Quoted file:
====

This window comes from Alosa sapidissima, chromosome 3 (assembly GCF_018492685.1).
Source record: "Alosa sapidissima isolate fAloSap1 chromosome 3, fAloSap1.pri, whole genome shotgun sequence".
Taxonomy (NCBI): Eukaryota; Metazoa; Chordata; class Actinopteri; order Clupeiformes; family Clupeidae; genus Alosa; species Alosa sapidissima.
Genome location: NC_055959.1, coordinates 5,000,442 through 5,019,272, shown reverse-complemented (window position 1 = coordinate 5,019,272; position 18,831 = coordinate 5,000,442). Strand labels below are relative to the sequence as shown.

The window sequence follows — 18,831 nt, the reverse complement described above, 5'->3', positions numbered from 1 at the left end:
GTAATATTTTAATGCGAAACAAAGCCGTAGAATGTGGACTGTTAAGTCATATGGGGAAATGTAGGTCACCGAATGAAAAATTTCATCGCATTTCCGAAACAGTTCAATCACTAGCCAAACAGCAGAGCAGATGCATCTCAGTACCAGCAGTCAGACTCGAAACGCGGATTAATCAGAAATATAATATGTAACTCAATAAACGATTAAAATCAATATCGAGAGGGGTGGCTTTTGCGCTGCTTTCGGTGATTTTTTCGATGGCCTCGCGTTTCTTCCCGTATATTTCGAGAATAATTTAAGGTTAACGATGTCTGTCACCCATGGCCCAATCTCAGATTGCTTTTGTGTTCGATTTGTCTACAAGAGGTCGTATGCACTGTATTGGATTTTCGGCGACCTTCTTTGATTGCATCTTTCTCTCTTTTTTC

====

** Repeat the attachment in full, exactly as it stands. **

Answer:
This window comes from Alosa sapidissima, chromosome 3 (assembly GCF_018492685.1).
Source record: "Alosa sapidissima isolate fAloSap1 chromosome 3, fAloSap1.pri, whole genome shotgun sequence".
Taxonomy (NCBI): Eukaryota; Metazoa; Chordata; class Actinopteri; order Clupeiformes; family Clupeidae; genus Alosa; species Alosa sapidissima.
Genome location: NC_055959.1, coordinates 5,000,442 through 5,019,272, shown reverse-complemented (window position 1 = coordinate 5,019,272; position 18,831 = coordinate 5,000,442). Strand labels below are relative to the sequence as shown.

The window sequence follows — 18,831 nt, the reverse complement described above, 5'->3', positions numbered from 1 at the left end:
GTAATATTTTAATGCGAAACAAAGCCGTAGAATGTGGACTGTTAAGTCATATGGGGAAATGTAGGTCACCGAATGAAAAATTTCATCGCATTTCCGAAACAGTTCAATCACTAGCCAAACAGCAGAGCAGATGCATCTCAGTACCAGCAGTCAGACTCGAAACGCGGATTAATCAGAAATATAATATGTAACTCAATAAACGATTAAAATCAATATCGAGAGGGGTGGCTTTTGCGCTGCTTTCGGTGATTTTTTCGATGGCCTCGCGTTTCTTCCCGTATATTTCGAGAATAATTTAAGGTTAACGATGTCTGTCACCCATGGCCCAATCTCAGATTGCTTTTGTGTTCGATTTGTCTACAAGAGGTCGTATGCACTGTATTGGATTTTCGGCGACCTTCTTTGATTGCATCTTTCTCTCTTTTTTC